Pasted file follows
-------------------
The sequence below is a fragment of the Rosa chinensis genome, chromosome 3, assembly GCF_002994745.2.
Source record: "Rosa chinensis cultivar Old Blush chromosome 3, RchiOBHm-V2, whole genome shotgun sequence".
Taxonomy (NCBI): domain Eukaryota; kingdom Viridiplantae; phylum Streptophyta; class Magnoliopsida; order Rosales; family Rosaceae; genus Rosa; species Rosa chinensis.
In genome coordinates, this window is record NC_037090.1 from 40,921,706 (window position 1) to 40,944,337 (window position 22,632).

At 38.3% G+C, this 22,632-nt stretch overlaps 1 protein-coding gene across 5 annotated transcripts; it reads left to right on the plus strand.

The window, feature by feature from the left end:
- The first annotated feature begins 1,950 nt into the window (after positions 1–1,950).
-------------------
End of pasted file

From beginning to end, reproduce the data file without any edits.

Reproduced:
The sequence below is a fragment of the Rosa chinensis genome, chromosome 3, assembly GCF_002994745.2.
Source record: "Rosa chinensis cultivar Old Blush chromosome 3, RchiOBHm-V2, whole genome shotgun sequence".
Taxonomy (NCBI): domain Eukaryota; kingdom Viridiplantae; phylum Streptophyta; class Magnoliopsida; order Rosales; family Rosaceae; genus Rosa; species Rosa chinensis.
In genome coordinates, this window is record NC_037090.1 from 40,921,706 (window position 1) to 40,944,337 (window position 22,632).

At 38.3% G+C, this 22,632-nt stretch overlaps 1 protein-coding gene across 5 annotated transcripts; it reads left to right on the plus strand.

The window, feature by feature from the left end:
- The first annotated feature begins 1,950 nt into the window (after positions 1–1,950).